Mount Union Students Prepared for Global Economy
May 24, 2012
ALLIANCE, Ohio — The University of Mount Union prepares students for careers in a global economy, as is evidenced by two recent graduates.
Both Jared Haw, an economics major of Hudson, OH and Carolyn Ch’ng, an economics major of Malaysia, will spend time post-graduation far from home. Haw plans to move to China to work as an international market and business developer at Chuang Hung in Xiamen, China. Ch’ng plans to continue her education, pursuing a doctoral degree in economics from Duke University. Both cite their experience at Mount Union as a helpful tool in preparing them for the future.
Haw, who has always had in interest in international business, studied abroad in India as a sophomore. During the summer before his senior year, Haw traveled to Peking University in Beijing, China with Dr. Liangwu Yin, professor of history and director of the Asian Studies Program at Mount Union. During his month-long stay, Haw worked at Chuang Hung CHS. The company is a stone exporter, manufacturing cut-to-size stones for residential buildings.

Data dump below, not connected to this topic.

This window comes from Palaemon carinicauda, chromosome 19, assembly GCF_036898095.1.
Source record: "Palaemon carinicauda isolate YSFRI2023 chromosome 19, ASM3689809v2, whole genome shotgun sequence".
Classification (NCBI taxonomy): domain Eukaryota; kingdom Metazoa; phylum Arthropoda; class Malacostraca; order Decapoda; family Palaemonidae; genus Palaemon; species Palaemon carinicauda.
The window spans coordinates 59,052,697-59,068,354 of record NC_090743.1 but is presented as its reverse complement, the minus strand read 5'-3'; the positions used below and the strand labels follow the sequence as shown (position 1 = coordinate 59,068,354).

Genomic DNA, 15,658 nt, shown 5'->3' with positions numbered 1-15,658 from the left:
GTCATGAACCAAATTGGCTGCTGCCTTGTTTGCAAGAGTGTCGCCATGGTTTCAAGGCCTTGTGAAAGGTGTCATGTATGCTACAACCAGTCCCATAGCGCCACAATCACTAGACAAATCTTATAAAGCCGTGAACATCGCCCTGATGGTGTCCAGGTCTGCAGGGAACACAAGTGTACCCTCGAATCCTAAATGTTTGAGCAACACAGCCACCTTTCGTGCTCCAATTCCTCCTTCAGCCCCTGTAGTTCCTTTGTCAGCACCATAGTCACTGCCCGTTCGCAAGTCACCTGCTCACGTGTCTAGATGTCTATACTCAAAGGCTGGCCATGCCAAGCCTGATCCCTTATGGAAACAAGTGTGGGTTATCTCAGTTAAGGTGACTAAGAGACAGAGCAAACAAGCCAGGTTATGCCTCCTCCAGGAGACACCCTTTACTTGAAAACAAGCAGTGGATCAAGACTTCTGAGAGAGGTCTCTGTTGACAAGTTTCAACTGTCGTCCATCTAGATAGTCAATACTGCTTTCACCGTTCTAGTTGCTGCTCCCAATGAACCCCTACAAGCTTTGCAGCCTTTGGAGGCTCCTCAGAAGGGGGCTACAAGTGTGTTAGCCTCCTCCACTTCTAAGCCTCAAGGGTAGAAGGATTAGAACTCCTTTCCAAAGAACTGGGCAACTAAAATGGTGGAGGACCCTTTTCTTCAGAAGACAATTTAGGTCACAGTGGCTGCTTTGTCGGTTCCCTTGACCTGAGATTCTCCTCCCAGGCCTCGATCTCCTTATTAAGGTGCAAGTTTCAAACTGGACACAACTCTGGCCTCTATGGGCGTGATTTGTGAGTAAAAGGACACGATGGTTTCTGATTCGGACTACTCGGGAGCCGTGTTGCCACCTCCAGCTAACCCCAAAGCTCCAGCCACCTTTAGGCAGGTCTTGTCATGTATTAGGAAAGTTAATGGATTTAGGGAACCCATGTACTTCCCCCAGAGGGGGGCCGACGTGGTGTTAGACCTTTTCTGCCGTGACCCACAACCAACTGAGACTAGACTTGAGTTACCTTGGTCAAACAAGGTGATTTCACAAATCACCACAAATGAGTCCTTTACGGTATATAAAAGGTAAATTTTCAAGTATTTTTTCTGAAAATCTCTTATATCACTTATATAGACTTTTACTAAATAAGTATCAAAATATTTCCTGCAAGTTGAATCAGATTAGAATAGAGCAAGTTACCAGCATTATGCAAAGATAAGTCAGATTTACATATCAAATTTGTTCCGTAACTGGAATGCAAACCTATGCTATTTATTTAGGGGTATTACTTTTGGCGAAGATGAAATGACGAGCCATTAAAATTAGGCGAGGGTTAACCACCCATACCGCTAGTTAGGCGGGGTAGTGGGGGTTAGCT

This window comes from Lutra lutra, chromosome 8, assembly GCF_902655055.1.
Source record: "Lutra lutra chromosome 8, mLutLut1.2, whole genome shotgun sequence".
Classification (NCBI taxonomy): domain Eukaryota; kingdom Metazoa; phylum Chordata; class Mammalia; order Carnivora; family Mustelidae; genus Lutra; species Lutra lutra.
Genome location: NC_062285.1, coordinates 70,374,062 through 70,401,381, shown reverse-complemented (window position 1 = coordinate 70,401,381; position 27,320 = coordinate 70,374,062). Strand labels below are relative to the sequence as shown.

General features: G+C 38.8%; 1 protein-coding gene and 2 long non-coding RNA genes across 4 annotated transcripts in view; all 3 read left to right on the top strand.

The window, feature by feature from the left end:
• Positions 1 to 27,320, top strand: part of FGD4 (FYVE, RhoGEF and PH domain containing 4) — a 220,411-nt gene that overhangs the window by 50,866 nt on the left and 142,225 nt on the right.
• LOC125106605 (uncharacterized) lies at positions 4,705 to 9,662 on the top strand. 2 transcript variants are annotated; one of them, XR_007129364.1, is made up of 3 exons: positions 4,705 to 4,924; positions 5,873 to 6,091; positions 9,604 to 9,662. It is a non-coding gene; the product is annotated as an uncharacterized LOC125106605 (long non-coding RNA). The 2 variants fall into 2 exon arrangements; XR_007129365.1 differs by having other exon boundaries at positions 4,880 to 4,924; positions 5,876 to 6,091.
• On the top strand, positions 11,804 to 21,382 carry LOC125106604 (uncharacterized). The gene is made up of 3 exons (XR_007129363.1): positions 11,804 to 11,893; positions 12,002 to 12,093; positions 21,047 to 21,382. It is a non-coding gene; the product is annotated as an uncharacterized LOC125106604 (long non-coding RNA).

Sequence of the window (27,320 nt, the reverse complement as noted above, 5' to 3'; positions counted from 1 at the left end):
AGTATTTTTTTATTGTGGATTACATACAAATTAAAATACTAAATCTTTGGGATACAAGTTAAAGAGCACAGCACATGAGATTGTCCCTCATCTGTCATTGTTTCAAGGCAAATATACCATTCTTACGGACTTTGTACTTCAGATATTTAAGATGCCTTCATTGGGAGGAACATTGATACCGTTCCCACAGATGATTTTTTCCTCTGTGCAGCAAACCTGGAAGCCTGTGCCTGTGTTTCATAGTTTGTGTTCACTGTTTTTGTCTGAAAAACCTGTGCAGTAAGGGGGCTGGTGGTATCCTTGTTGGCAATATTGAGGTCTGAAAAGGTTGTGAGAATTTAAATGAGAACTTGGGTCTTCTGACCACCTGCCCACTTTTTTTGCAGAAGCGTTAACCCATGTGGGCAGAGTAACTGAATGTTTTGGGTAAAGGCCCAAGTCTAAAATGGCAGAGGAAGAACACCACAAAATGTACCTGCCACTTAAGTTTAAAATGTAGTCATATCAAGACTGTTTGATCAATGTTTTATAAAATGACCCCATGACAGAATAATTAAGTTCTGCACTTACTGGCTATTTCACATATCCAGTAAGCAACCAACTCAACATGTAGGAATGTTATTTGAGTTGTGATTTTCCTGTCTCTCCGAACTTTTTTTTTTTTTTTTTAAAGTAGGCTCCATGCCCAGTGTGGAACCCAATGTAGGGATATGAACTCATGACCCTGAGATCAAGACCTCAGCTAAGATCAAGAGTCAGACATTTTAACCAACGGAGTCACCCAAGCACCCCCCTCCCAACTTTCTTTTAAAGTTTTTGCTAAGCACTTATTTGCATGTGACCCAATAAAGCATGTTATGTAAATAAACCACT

“I did a lot of networking out of the job and met a lot of interesting people,” Haw said. “Mount Union really does want students to study abroad. It opens your mind up to the rest of the world and I think it’s a very good opportunity. The program Mount has makes it very affordable to study abroad.”
Ch’ng, who hopes to eventually land a career in economic research, said Mount Union was a good fit for her as well.
“I did very well at Mount Union and that gave me a lot of confidence and the belief that I can do something in this field,” she said. “It was interesting coming from a different education system and being in a place with different weather, norms and culture. I’ve enjoyed meeting and learning about Americans and other international students.”
As an international market and business developer, Haw will work to internationally market Chuang Hung to Chinese and American businesses. He will live with his boss and plans to take in the culture while he’s in China as well, planning trips to Taiwan and Hong Kong.
Ch’ng plans to be in school for the next five years, but said she is open to living in any geographical location once she completes her doctorate.
Haw and Ch’ng both have support from their families, but have faced challenges in living so far from home.
“My parents got used to the idea,” Haw said. “They knew I wanted to do this because I always talked about living abroad, even when I was younger. My dad was an advocate of international business — he worked with people overseas a lot. He always told me it’s not going to be a one-dimensional world; it will be globalized.”
“They miss me and it’s tough during occasions like birthdays, holidays and traditional celebrations because I am so far away,” Ch’ng said. “However, they are really proud of me and support me in every way.”Back to Previous Page